But let’s talk about well-constructed databases that we build from a carefully studied business context. After we fully understand the business domain, after we determine what to represent in the database and what to omit, after we calibrate relationships and data types and scalability concerns, we create database tables and start to use them.

And right there is the problem. The transition from design to use.

The database tables have data types, but they do not explain why. When later users add tables with new relationships, there is no information in the database schema that tells you that this first identifier column is generated within the database itself, but that second identifier column is coming from an external system that you cannot see and you are not free to change its representation. You cannot see the context which led to the data types.

The same is true of relationships, representation, behaviors, transactions, ranges of values, expected distributions of values, and so much more.

I cannot tell you to stop using relational databases. Well, I could, but you would ignore me. So here is what I will tell you, instead:

  • Create a data dictionary for your domain. Define your data elements.
  • Never add a column to a database before you add it to the data dictionary.
  • Create a data catalog with entries for every database table, for every API endpoint, for every schema of every delimited text file, for every Kafka topic.
  • In your data catalog entries, explain why this data exists, where it comes from, who to talk to if you wish to learn more, what transactions or behaviors it explicitly includes and which transactions or behaviors it explicitly excludes. Preserve the context.

Others will write of good AI/ML versus bad AI/ML — on bias in training sets and on confidence factors and on degradation over time. I will focus on the loss of information that AI/ML creates. AI/ML is very creative in how it destroys data.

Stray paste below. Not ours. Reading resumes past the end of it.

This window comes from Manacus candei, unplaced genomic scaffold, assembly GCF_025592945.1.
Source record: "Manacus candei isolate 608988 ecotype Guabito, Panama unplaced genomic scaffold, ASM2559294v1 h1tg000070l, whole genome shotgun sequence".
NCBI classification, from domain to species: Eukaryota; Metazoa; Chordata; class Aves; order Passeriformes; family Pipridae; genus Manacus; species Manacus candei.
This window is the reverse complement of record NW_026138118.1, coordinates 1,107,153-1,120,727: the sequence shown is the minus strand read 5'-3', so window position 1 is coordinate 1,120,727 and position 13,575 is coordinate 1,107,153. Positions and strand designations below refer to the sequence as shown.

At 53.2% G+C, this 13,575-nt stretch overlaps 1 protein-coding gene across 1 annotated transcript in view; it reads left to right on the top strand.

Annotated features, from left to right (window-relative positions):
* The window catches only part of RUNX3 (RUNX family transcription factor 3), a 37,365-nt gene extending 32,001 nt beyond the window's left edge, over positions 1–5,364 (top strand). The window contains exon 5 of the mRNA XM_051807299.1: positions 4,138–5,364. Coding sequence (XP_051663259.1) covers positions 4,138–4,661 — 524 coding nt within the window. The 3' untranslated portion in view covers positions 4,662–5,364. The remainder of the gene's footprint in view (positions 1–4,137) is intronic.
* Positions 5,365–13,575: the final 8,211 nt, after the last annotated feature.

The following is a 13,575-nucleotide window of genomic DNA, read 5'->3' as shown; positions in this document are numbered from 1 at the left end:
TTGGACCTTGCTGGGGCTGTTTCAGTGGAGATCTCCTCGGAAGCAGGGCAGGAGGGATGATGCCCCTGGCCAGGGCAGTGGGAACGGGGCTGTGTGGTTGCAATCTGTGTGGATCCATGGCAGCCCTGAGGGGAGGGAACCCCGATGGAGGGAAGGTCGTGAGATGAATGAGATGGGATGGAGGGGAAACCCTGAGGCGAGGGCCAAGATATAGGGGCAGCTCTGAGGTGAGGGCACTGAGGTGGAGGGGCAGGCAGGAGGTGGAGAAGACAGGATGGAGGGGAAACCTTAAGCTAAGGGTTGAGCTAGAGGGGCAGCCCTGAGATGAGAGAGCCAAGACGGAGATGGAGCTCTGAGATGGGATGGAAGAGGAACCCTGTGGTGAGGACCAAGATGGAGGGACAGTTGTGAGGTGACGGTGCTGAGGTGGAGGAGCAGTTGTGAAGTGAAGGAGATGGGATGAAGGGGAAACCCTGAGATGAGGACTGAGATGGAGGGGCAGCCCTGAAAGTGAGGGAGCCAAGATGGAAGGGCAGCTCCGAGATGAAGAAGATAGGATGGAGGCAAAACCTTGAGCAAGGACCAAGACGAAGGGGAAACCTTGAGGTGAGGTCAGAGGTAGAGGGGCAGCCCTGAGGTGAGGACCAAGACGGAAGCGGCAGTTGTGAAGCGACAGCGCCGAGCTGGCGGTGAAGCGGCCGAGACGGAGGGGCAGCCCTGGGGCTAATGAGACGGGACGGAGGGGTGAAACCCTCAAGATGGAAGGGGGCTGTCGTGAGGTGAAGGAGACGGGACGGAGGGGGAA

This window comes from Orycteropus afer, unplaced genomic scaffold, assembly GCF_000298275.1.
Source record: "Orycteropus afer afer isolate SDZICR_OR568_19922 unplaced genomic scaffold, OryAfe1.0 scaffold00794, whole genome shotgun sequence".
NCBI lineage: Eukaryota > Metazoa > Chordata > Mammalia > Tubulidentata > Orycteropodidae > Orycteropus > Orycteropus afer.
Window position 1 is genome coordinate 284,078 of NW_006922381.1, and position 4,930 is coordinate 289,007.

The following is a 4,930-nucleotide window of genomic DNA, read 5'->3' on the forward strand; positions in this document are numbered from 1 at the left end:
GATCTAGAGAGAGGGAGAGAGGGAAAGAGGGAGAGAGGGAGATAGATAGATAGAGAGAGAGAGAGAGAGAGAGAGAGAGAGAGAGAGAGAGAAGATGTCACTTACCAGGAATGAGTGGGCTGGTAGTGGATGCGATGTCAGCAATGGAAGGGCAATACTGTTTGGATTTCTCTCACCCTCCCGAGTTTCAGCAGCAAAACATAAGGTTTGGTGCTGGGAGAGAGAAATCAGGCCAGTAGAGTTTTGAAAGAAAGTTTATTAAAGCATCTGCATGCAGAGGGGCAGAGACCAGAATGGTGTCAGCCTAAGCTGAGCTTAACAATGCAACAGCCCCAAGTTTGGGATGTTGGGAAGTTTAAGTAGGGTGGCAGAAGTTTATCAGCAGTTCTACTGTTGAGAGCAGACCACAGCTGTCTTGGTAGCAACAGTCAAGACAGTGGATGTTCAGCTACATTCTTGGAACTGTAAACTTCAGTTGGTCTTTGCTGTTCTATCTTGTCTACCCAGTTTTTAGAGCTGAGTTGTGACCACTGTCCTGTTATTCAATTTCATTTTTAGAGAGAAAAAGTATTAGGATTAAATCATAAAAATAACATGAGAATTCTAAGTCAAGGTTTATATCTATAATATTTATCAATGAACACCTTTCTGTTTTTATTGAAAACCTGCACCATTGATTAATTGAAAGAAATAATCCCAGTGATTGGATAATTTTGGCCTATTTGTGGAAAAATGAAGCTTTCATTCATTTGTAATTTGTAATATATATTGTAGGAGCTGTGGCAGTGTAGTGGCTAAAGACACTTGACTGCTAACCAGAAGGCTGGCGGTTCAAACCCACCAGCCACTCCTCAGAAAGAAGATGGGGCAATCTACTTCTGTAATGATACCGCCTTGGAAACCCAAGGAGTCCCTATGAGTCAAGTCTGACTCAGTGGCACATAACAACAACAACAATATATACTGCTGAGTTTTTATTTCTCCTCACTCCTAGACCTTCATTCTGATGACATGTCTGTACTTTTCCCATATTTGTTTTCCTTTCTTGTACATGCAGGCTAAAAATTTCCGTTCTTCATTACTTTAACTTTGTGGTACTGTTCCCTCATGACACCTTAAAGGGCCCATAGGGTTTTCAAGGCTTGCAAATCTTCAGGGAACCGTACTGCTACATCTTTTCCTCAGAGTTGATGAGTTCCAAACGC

I’ve lost track of the number of times that AI/ML models have been used to classify data where the organization already knows the answer. Choose a better question — one that has not been answered, or one where scalability must increase because we cannot continue to classify the old way. Don’t replace trusted data with untrusted data.

Use what you already know. Talk to your domain experts. Include the obvious domain knowledge in the features. Don’t let AI/ML override what you already know. Use ML to create new features. Again, don’t replace trusted data with untrusted data.

When you migrate models into production use, provide continuous measurements of effectiveness. If you are always classifying new data, you cannot measure false positives, can you? Work with your data operations team. Define success and failure with statistical distributions that can be automated by others. Automate the sample collection of unbiased training data so that retraining is reproducible. Solve for stickiness to increase stability of analytical trends that clients depend upon.

To avoid destroying data with AI/ML, it comes down to learning the domain:

  • Talk to your domain experts. Don’t replace trusted data.
  • Talk to those who automate the data operations. Measure results.
  • Talk to those who understand what clients need. Trends matter.

It’s a funny old world. Our most heavily used tools are those that produce the greatest loss of information. CSVs, Excel, Databases, and AI/ML models.

It certainly helps to learn best practices in each of the above tools. But the preservation of domain context is a harder problem than it seems. Data quality test automation helps. Data dictionaries and data catalogs help. Talking to domain experts is a big help.

However, the larger problem is reproducibility. And that is a topic for a future blog post.

Professional focus on data engineering, data architecture and data governance wherever data is valued.